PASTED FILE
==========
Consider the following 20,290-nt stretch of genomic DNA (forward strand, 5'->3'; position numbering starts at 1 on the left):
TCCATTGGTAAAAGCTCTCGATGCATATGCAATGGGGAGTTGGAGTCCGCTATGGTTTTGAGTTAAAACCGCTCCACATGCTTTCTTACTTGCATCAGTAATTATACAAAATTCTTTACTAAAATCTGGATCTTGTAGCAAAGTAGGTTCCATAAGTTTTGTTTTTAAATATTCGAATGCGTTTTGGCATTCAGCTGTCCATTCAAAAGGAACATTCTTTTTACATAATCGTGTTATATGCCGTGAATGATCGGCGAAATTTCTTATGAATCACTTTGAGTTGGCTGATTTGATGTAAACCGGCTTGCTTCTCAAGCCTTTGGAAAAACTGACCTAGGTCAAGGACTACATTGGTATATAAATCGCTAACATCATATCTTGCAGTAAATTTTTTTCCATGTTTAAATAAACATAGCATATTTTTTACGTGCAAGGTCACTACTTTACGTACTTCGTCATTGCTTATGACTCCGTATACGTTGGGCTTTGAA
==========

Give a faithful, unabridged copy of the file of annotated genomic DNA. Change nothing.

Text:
Consider the following 20,290-nt stretch of genomic DNA (forward strand, 5'->3'; position numbering starts at 1 on the left):
TCCATTGGTAAAAGCTCTCGATGCATATGCAATGGGGAGTTGGAGTCCGCTATGGTTTTGAGTTAAAACCGCTCCACATGCTTTCTTACTTGCATCAGTAATTATACAAAATTCTTTACTAAAATCTGGATCTTGTAGCAAAGTAGGTTCCATAAGTTTTGTTTTTAAATATTCGAATGCGTTTTGGCATTCAGCTGTCCATTCAAAAGGAACATTCTTTTTACATAATCGTGTTATATGCCGTGAATGATCGGCGAAATTTCTTATGAATCACTTTGAGTTGGCTGATTTGATGTAAACCGGCTTGCTTCTCAAGCCTTTGGAAAAACTGACCTAGGTCAAGGACTACATTGGTATATAAATCGCTAACATCATATCTTGCAGTAAATTTTTTTCCATGTTTAAATAAACATAGCATATTTTTTACGTGCAAGGTCACTACTTTACGTACTTCGTCATTGCTTATGACTCCGTATACGTTGGGCTTTGAA